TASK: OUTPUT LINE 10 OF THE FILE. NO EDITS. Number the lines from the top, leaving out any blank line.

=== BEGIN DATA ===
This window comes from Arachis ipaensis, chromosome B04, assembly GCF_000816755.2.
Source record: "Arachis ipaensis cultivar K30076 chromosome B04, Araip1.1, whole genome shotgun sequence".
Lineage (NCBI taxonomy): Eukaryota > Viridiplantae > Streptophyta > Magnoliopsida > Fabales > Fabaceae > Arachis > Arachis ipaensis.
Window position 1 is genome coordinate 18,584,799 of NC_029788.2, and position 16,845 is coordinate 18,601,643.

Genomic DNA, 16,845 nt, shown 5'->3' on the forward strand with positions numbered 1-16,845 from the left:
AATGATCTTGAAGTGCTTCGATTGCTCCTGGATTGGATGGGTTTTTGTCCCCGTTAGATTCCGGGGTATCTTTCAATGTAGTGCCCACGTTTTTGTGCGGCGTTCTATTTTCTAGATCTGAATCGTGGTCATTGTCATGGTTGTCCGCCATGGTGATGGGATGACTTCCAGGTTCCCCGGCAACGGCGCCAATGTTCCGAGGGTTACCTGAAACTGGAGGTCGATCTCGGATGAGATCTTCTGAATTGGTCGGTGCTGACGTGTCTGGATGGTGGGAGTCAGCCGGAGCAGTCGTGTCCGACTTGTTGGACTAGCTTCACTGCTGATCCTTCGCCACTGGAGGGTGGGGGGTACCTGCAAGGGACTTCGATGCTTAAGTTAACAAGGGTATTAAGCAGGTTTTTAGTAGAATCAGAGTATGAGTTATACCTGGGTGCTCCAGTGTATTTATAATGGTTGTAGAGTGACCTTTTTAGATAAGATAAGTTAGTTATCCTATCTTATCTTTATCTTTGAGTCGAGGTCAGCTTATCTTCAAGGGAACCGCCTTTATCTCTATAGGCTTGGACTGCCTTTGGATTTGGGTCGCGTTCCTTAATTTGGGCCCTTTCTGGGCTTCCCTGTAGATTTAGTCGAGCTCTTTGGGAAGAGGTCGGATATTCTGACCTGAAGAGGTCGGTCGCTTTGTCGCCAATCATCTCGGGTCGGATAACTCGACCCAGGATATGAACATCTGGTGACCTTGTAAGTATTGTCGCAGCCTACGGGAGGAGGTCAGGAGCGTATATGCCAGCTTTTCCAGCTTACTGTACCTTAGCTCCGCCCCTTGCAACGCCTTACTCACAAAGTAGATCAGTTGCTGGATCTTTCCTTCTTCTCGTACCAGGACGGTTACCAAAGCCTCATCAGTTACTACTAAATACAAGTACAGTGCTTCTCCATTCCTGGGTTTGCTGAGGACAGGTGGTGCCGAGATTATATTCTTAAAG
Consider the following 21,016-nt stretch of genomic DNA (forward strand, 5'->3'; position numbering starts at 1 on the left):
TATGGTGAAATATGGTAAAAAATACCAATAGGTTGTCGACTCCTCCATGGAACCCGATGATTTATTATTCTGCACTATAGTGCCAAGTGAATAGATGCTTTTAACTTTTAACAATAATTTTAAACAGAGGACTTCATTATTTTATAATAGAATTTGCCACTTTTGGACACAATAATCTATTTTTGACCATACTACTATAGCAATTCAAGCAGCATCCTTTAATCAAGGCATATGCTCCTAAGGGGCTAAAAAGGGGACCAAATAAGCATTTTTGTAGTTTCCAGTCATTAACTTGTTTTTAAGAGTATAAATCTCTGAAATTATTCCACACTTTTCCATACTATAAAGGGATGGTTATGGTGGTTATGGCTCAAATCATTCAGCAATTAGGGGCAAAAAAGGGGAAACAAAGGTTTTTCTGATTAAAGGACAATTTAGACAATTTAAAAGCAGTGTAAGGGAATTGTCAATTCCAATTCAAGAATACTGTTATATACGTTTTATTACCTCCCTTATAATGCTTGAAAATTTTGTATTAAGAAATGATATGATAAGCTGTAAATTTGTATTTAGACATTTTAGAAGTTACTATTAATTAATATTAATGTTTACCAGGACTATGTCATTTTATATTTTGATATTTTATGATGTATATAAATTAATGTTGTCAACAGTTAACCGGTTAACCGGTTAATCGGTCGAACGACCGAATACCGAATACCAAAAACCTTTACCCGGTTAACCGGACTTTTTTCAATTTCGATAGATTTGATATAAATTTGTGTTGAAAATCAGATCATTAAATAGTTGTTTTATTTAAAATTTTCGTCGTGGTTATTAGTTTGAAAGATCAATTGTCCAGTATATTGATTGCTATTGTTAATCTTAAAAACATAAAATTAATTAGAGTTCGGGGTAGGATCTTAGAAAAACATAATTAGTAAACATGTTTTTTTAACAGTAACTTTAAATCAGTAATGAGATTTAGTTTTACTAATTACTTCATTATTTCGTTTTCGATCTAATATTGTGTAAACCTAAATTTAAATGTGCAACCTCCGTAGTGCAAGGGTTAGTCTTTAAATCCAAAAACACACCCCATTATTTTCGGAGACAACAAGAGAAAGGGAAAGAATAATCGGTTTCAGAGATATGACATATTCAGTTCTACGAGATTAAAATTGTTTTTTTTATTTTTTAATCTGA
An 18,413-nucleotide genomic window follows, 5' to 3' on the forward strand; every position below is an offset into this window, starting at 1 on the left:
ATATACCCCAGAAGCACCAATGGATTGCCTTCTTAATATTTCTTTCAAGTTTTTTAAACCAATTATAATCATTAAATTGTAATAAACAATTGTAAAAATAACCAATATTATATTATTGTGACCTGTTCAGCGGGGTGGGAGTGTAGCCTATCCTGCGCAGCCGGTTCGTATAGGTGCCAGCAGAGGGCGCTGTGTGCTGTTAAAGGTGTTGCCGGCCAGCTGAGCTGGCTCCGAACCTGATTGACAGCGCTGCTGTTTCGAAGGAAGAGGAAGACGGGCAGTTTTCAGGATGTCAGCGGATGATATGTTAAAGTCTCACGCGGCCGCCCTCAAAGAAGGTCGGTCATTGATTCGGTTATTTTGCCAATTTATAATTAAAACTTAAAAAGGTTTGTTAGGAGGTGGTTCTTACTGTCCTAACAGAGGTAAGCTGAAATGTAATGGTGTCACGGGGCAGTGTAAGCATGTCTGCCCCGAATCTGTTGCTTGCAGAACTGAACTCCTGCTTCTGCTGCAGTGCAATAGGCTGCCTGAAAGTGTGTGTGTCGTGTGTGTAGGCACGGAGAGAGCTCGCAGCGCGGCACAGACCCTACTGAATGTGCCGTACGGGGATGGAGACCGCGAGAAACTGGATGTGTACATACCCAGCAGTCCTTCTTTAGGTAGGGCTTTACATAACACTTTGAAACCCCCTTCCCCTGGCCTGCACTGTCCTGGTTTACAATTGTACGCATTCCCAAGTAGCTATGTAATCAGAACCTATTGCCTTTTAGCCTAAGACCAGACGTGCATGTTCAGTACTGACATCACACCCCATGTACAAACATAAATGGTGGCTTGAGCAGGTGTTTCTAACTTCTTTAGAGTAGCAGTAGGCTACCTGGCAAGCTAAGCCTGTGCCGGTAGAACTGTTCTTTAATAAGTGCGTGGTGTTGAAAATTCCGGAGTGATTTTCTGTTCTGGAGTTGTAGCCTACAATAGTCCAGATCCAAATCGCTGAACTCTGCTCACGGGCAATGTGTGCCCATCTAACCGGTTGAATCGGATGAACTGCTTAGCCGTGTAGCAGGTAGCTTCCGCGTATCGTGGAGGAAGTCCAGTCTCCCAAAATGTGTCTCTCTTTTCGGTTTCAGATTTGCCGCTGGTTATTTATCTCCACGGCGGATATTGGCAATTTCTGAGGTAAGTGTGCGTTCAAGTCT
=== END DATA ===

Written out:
ATATACCCCAGAAGCACCAATGGATTGCCTTCTTAATATTTCTTTCAAGTTTTTTAAACCAATTATAATCATTAAATTGTAATAAACAATTGTAAAAATAACCAATATTATATTATTGTGACCTGTTCAGCGGGGTGGGAGTGTAGCCTATCCTGCGCAGCCGGTTCGTATAGGTGCCAGCAGAGGGCGCTGTGTGCTGTTAAAGGTGTTGCCGGCCAGCTGAGCTGGCTCCGAACCTGATTGACAGCGCTGCTGTTTCGAAGGAAGAGGAAGACGGGCAGTTTTCAGGATGTCAGCGGATGATATGTTAAAGTCTCACGCGGCCGCCCTCAAAGAAGGTCGGTCATTGATTCGGTTATTTTGCCAATTTATAATTAAAACTTAAAAAGGTTTGTTAGGAGGTGGTTCTTACTGTCCTAACAGAGGTAAGCTGAAATGTAATGGTGTCACGGGGCAGTGTAAGCATGTCTGCCCCGAATCTGTTGCTTGCAGAACTGAACTCCTGCTTCTGCTGCAGTGCAATAGGCTGCCTGAAAGTGTGTGTGTCGTGTGTGTAGGCACGGAGAGAGCTCGCAGCGCGGCACAGACCCTACTGAATGTGCCGTACGGGGATGGAGACCGCGAGAAACTGGATGTGTACATACCCAGCAGTCCTTCTTTAGGTAGGGCTTTACATAACACTTTGAAACCCCCTTCCCCTGGCCTGCACTGTCCTGGTTTACAATTGTACGCATTCCCAAGTAGCTATGTAATCAGAACCTATTGCCTTTTAGCCTAAGACCAGACGTGCATGTTCAGTACTGACATCACACCCCATGTACAAACATAAATGGTGGCTTGAGCAGGTGTTTCTAACTTCTTTAGAGTAGCAGTAGGCTACCTGGCAAGCTAAGCCTGTGCCGGTAGAACTGTTCTTTAATAAGTGCGTGGTGTTGAAAATTCCGGAGTGATTTTCTGTTCTGGAGTTGTAGCCTACAATAGTCCAGATCCAAATCGCTGAACTCTGCTCACGGGCAATGTGTGCCCATCTAACCGGTTGAATCGGATGAACTGCTTAGCCGTGTAGCAGGTAGCTTCCGCGTATCGTGGAGGAAGTCCAGTCTCCCAAAATGTGTCTCTCTTTTCGGTTTCAGATTTGCCGCTGGTTATTTATCTCCACGGCGGATATTGGCAATTTCTGAGGTAAGTGTGCGTTCAAGTCT